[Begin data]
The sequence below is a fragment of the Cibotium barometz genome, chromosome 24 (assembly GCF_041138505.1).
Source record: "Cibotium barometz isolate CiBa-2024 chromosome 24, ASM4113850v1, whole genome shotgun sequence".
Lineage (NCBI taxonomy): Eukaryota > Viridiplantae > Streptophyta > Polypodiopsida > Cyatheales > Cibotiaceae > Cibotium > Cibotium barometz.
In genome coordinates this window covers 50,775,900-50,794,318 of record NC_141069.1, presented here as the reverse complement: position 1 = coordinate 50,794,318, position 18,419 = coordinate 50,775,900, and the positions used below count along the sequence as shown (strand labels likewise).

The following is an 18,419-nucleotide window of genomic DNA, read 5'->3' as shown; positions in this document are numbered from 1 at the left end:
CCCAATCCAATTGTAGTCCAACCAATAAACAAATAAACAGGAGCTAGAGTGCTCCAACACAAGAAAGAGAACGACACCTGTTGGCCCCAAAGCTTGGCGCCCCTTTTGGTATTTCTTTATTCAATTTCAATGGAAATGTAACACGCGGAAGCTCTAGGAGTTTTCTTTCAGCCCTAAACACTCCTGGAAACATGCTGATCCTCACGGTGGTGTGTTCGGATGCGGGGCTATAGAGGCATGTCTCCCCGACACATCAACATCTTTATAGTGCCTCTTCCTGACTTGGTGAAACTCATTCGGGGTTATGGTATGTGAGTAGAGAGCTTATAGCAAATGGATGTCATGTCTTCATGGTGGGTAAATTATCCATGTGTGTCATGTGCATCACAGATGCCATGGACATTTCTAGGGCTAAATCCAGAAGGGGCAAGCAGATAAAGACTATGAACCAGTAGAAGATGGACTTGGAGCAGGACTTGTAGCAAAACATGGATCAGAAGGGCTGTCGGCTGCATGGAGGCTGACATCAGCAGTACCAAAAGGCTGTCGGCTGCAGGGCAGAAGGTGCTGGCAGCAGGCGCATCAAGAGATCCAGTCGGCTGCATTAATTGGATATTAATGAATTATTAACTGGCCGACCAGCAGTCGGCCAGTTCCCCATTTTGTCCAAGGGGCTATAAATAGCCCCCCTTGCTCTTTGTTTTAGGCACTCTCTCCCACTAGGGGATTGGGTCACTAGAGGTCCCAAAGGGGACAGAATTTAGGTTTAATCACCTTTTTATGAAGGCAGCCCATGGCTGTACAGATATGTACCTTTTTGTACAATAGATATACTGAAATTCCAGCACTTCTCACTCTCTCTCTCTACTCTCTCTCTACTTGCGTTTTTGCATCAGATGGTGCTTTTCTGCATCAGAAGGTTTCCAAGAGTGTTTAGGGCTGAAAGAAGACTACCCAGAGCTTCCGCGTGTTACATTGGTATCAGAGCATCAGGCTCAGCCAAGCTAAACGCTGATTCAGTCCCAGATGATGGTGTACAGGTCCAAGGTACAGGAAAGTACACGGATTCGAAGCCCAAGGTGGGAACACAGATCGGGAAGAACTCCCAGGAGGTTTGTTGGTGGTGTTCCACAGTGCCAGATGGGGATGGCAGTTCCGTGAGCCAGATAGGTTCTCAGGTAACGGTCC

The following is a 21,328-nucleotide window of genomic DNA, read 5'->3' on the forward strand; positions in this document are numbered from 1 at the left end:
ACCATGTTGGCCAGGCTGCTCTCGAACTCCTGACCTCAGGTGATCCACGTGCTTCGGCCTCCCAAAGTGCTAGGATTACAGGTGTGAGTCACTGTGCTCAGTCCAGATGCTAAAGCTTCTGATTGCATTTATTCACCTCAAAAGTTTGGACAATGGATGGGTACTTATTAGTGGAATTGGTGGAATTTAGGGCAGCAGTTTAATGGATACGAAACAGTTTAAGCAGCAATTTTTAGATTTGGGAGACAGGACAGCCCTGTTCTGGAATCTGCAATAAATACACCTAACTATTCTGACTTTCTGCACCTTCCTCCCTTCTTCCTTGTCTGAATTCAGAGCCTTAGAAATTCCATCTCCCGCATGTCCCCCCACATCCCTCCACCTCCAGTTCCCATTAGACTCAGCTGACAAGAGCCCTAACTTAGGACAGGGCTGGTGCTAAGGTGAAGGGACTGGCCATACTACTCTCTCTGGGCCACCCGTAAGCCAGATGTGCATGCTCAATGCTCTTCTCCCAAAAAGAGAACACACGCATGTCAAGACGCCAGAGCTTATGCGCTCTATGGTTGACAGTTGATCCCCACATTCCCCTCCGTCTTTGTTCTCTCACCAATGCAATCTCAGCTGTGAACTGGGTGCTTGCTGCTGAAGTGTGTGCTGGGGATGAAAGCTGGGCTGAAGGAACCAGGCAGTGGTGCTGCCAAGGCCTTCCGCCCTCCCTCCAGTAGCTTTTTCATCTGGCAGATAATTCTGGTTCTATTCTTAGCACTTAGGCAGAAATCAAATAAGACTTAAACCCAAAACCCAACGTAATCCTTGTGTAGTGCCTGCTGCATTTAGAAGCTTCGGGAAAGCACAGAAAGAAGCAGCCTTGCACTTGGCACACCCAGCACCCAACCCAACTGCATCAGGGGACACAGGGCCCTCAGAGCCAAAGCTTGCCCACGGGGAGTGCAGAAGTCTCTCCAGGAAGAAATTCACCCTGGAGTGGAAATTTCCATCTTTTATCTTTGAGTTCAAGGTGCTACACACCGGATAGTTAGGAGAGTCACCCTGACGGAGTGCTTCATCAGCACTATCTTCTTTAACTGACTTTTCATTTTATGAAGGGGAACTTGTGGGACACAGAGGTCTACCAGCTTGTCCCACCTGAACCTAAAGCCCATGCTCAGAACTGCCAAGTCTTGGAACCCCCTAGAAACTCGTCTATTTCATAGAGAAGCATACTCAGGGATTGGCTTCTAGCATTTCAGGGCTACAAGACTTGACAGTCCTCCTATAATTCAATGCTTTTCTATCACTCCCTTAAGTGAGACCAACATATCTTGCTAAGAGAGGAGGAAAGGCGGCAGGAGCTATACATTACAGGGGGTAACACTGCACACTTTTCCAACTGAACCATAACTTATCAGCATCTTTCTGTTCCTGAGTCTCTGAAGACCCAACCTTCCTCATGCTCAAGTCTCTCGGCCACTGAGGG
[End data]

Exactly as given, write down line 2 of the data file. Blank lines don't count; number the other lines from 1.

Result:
Source record: "Cibotium barometz isolate CiBa-2024 chromosome 24, ASM4113850v1, whole genome shotgun sequence".